c. At the CCH on remand the issues before the HO were (1) who is the correct IC for the DOI and (2) does the IC have liability for benefits prior to the date the IC filed notice of denial pursuant to Section 124.3. The IW requested to add an issue of IC waiver of the claimed injury but the attorney representing both ICs at the CCH objected on the grounds that an IC waiver issue had not previously been raised. The HO declined to add the issue, and determined the correct IC and that the correct IC waived the right to contest compensability of or liability for the claimed injury because the IC failed to file a denial within 60 days of receiving first written notice of the injury. The IC appealed and argued that the HO decided an issue not before her by incorporating IC waiver in her decision. The AP disagreed, noting that Section 124.3 covers both IC liability for accrued benefits for failure to dispute by the 15th day after receiving first written notice of the claimed injury as well as IC waiver of the right to contest compensability of the claimed injury if not disputed on or before the 60th day after receiving first written notice of the claimed injury pursuant to Section 124.3(b). APD 081665-s. [Cross-reference: Other Procedural Issues (P00)]

2. When did the IC receive its first written notice of the claimed injury, thereby triggering the start of the period of time to contest compensability of the claimed injury:

a. When an IW asserts that the IC has waived the right to contest compensability, the IW has the burden to prove when the IC received the first written notice of injury; once that is done, the burden shifts to the IC to prove that it timely filed a dispute. APD 051656. The HO must make findings of fact as to when the IC received first written notice of the injury.  Without a finding as to when the 60-day period began, it cannot be determined whether or not the IC timely contested compensability of the claimed injury in accordance with Section 409.021.  APD 160580

i. Self-insured. For a claim for workers' compensation benefits based on a compensable injury that occurs on or after September 1, 2003, written notice to a certified self-insured occurs only on written notice to the qualified claims servicing contractor designated by the certified self insurer under Section 407.061(c). Section 409.021(f) (added by Acts 2003, 78th Leg., ch. 939, Section 1). See also Section 409.021(f)(1) (added by Acts 2003, 78th Leg., ch. 1100, Section 1)

ii. Political subdivision self-insured individually or collectively. For a claim for workers' compensation benefits based on a compensable injury that occurs on or after September 1, 2003, written notice to a political subdivision that self-insures, either individually or collectively through an interlocal agreement as described by Section 504.011, occurs only on written notice to the intergovernmental risk pool or other entity responsible for administering the claim. Section 504.002(d); APD 070912. See also Section 409.021(f)(2) (added by Acts 2003, 78th Leg., ch. 1100, Section 1).

b. Written notice to the IC does not have to be contained on an Employer's First Report of Injury. Written notice can be established by showing that the IC received any communication, regardless of its source, that fairly informs the IC of the IW's name, DOI, identity of the employer, and information asserting the injury was work related. Section 124.1(a); APD 032668.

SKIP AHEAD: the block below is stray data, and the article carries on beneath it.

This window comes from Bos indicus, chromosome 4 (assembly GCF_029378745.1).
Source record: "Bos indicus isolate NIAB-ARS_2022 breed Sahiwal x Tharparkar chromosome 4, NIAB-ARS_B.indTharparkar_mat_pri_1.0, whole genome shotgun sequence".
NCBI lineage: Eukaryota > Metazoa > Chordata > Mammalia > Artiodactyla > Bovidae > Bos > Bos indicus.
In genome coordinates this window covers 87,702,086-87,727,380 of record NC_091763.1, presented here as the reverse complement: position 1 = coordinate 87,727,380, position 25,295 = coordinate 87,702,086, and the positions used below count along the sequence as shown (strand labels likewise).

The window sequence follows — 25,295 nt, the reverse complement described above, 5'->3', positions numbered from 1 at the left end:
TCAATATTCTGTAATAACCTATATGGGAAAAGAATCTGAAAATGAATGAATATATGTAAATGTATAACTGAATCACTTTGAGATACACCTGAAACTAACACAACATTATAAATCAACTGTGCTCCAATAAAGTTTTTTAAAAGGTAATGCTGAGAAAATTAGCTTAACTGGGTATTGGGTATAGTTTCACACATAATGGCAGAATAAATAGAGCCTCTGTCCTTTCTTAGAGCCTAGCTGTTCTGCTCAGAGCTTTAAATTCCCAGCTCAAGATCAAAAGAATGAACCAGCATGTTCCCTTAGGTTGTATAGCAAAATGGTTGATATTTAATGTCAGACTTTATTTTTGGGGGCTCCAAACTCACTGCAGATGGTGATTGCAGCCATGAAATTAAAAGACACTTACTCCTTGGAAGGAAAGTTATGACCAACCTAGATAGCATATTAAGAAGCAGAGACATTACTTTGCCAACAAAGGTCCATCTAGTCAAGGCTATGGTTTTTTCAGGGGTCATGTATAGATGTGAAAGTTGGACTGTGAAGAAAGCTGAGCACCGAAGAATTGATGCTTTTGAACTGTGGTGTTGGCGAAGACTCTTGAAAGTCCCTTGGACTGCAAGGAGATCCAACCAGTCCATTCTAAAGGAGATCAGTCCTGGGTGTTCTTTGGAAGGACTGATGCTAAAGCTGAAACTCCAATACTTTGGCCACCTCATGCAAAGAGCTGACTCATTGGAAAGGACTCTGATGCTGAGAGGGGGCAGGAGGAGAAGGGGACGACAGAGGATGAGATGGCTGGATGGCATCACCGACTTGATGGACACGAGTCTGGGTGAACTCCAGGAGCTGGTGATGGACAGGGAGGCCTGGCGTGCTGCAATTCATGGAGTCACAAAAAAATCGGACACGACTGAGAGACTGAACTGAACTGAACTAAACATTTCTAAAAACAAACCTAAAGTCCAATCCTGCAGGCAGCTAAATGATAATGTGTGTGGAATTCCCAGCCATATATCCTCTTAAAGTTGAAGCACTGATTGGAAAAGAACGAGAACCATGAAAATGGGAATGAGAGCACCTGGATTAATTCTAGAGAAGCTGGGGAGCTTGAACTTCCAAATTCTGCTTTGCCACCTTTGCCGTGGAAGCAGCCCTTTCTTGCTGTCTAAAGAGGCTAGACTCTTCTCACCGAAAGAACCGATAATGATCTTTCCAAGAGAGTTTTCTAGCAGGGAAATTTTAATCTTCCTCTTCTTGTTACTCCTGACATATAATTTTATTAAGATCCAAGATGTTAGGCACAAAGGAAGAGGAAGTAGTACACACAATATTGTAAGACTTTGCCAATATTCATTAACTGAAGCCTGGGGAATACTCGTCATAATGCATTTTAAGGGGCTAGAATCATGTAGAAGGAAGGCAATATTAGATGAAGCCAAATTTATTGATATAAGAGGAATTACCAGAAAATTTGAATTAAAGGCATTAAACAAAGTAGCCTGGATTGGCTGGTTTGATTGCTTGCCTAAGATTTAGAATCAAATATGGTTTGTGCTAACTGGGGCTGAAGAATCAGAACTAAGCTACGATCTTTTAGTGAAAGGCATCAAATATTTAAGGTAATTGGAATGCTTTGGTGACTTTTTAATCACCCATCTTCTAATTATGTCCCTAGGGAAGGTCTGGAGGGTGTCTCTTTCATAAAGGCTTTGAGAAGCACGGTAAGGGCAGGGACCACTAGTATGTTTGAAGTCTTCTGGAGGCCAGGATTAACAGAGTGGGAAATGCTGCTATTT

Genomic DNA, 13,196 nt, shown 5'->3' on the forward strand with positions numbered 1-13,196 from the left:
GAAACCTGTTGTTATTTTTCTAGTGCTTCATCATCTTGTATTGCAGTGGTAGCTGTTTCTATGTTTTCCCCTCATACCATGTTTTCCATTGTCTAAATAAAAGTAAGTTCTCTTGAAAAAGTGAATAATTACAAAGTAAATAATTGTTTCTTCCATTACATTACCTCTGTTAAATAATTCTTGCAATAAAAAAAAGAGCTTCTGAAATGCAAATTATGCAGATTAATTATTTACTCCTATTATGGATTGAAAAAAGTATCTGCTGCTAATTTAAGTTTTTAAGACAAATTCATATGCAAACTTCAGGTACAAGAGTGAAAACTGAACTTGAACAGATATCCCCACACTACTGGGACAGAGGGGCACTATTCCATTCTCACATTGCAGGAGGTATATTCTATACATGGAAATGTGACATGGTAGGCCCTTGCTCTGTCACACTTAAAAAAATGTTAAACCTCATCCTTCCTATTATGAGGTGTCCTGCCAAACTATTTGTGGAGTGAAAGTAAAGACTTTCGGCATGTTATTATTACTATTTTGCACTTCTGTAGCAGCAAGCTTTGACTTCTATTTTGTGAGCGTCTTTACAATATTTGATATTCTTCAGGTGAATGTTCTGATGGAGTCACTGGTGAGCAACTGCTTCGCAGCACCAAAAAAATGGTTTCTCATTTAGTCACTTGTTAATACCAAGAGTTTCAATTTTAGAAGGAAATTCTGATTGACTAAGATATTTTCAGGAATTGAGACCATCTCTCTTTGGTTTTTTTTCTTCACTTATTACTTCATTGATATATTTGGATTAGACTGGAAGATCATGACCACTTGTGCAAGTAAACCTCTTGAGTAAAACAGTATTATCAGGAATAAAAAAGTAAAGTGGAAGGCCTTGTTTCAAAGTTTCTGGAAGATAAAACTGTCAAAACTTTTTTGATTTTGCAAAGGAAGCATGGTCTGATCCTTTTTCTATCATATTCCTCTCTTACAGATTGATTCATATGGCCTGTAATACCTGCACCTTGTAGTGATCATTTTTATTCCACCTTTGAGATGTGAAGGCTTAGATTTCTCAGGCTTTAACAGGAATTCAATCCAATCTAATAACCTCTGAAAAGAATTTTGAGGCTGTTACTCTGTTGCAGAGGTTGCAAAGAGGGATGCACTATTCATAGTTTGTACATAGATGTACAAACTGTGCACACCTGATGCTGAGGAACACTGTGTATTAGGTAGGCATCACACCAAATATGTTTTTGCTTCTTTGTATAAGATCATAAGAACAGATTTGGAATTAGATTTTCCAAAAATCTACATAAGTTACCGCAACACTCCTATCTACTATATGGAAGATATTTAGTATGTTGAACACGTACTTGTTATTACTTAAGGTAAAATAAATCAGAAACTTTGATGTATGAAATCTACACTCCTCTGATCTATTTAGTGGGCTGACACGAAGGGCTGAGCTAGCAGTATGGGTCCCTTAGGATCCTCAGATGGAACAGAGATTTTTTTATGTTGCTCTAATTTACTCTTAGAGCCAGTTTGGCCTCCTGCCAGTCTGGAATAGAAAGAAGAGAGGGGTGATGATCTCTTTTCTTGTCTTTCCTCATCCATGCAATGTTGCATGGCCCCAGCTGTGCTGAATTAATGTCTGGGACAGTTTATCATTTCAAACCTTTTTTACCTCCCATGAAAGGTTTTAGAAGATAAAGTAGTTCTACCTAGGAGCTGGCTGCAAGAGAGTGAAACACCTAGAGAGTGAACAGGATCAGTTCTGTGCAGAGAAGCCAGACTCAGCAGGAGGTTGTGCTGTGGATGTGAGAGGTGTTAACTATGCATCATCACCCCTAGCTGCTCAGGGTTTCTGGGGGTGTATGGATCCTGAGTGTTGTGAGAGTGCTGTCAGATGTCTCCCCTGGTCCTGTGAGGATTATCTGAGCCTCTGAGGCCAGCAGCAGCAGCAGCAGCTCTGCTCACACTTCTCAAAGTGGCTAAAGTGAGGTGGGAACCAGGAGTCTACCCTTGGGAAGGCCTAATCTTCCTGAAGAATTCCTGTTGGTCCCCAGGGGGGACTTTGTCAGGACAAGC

c. If the IC receives an unwritten notice of injury which contains all of the information required by Section 124.1(a), the IC must immediately create a written record. Section 124.1(d).

3. On what date did the IC properly dispute compensability of the claimed injury:

a. Once it is established when the IC received the first written notice of injury, the IC has the burden to prove that it timely filed a proper dispute. APD 051656.

b. A dispute must be filed with the Division and the IW, and must contain the following information:

i. The IC must use plain language notices with language and content prescribed by the Division;

ii. Notice that the IW has the right to request a BRC and include the means for the IW to obtain additional information from the Division regarding the IW's claim;

iii. The notice must contain a full and complete statement describing the IC's actions and its reasons for such actions; and

iv. The statement must contain sufficient claim-specific information to enable the IW to understand the IC's position or action taken. Sections 409.022, 124.2, and 124.3.

c. To determine whether the IC's dispute is specific enough to comply with Sections 409.022 and 124.2(f), the AP will look at a fair reading of the reasoning listed to determine if the contest is sufficient. No magic words are required. The key point to be determined is whether, when read as a whole, any of the reasons listed by the IC would be a defense to compensability that could prevail in a subsequent proceeding and whether the grounds listed, when considered together, encompass a controversion or dispute on the basic issue that an injury was not suffered within the course and scope of employment. APD 022145. Whether an IC's dispute is sufficiently specific is a question of fact for the HO to resolve. APD 971404.

d. The grounds for denial of the claim specified in the IC's dispute constitute the only basis for the IC's defense on the issue of compensability in a subsequent proceeding, unless the defense is based on newly discovered evidence that could not reasonably have been discovered at an earlier date. Section 409.022(b).